Big witvis (Cape whitefish), an old nemesis, have plagued my thoughts for a long time. They seemed impossible to catch on fly, which simply didn’t make sense to me, that was until I was introduced to micro-nymphing…
It’s amazing how aggressive small fish can be to large flies and then sometimes, how comparatively big fish can be more interested in tiny flies (and even scared of nymphs that are tied on #16 hooks or bigger…). Witvis, and especially the big adults – regardless of how predatory they look, are attracted to surprisingly small flies.
I’ve watched big witvis, from 4 – 9 lb, spook when they see a #16 Brassie nymph; but attack a #20 version of the same pattern like it’s their favourite food. They sometimes also spook when an indicator is used so I’ve started using CDC dry flies, like a #16 parachute CDC beetle pattern, as an indicator and the fish even started rising to eat the dries!
The key in successfully hooking witvis is, however, not to watch the indicator dry fly, but rather the sighted fish; if it turns in the direction of the nymphs and seems like it is about to eat something, start striking (draw line and lift the rod slowly, like a gentle ‘trout strike’)…When you are lifting the rod as the fish opens its mouth (you will see a flash of white as the mouth inhales the dropper or nibbles on the flies – they often just nibble) then you’ve timed it right. Don’t lift too sharply though (in other words don’t strike too hard) as it will simply snap the fine tippet material – they often turn away from you and start running (this happens in a split second of course) as soon as they feel the hookset and that sudden pull away from the angler easily snaps the tippet (it also helps not to clamp down on the line with your fingers, but rather handle the line with a soft touch, ready to give line at any moment). Timing the strike on the dry fly is more obvious and easier.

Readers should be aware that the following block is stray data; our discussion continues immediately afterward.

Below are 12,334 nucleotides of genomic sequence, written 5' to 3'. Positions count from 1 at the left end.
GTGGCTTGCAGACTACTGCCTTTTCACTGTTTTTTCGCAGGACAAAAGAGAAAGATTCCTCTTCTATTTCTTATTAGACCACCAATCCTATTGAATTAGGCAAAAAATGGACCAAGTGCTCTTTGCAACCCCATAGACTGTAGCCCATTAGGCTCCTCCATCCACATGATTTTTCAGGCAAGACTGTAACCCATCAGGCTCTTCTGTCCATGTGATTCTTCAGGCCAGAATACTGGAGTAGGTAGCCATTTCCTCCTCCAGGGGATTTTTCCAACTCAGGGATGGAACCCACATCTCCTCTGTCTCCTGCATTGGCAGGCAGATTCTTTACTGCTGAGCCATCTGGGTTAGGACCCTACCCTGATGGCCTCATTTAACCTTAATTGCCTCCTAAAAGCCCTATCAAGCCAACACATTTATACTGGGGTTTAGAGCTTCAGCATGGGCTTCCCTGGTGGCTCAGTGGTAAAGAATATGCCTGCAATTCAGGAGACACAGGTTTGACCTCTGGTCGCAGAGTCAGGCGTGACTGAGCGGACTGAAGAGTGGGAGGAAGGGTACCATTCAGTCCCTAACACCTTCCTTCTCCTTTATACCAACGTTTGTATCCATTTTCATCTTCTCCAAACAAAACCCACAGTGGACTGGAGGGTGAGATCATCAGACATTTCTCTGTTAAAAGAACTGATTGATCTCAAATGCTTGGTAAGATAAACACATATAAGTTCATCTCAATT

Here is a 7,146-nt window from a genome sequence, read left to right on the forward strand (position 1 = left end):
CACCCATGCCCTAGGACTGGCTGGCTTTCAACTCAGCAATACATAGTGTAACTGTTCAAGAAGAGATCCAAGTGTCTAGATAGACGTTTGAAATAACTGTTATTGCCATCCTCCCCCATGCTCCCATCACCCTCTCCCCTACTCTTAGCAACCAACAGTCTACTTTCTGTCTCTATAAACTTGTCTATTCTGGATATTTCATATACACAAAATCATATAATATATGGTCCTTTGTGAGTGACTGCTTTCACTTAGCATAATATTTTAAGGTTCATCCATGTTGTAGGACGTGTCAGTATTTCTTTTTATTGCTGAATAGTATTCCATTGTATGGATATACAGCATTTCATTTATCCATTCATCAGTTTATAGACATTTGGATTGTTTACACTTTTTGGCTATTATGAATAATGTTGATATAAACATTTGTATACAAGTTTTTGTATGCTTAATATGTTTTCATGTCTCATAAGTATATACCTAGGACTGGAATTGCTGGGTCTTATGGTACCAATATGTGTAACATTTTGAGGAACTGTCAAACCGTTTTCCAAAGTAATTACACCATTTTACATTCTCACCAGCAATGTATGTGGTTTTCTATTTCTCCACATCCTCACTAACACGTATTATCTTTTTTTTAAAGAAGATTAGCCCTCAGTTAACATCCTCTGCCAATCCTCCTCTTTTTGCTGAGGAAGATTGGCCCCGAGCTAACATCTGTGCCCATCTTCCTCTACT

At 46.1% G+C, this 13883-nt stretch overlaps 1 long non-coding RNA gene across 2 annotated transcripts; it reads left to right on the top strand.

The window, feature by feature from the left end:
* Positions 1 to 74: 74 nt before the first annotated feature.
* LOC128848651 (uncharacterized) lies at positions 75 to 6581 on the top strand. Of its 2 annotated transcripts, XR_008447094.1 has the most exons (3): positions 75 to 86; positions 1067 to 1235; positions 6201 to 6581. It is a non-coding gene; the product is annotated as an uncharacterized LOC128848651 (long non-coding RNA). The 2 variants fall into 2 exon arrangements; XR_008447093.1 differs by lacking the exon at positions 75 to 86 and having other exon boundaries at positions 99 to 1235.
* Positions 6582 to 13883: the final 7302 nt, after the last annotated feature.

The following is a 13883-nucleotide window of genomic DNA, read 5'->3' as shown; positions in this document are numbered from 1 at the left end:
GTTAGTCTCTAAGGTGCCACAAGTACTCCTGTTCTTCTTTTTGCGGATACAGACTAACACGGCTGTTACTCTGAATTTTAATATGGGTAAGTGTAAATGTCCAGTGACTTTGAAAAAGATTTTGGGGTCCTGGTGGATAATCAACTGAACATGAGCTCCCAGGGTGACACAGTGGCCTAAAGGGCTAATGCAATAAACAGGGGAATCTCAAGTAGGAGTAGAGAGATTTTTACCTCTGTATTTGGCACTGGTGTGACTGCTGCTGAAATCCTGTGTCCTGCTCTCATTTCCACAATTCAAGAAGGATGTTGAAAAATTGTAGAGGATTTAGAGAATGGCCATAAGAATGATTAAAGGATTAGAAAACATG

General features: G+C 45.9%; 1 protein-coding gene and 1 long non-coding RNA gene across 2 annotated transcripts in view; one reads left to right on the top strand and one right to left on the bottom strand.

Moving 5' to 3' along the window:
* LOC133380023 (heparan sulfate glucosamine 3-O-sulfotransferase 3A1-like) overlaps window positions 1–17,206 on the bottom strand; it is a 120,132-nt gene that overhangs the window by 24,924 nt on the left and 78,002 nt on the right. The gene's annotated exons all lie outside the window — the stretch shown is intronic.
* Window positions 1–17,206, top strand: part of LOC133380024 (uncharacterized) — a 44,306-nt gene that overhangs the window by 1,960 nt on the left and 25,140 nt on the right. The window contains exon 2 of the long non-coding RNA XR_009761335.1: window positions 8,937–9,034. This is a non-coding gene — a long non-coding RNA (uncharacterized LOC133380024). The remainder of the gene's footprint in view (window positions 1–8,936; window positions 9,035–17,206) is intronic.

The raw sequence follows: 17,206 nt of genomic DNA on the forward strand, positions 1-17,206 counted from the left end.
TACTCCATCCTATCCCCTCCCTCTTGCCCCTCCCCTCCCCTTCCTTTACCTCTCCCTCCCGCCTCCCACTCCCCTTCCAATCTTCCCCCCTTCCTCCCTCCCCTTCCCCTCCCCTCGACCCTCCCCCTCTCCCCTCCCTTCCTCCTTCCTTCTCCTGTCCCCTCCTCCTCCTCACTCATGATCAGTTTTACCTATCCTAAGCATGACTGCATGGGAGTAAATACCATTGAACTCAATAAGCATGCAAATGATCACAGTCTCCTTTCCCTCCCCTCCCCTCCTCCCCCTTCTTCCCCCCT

Here are some hooks and beads, and fly patterns that have worked well for me so far (note that you’ll be fishing a 2-3 wt outfit for these fish):
Final note: Garth Wellman and Armand Flies taught me all I know about micro-nymphing; they’ve fine tuned this technique for our indigenous cyprinids over decades in our country and many of the methods and flies I describe in blog posts related to witvis are theirs or due to a direct influence from them. I will be eternally grateful for their insight as it made a huge difference in ‘cracking the code’ for trophy witvis on fly in my opinion.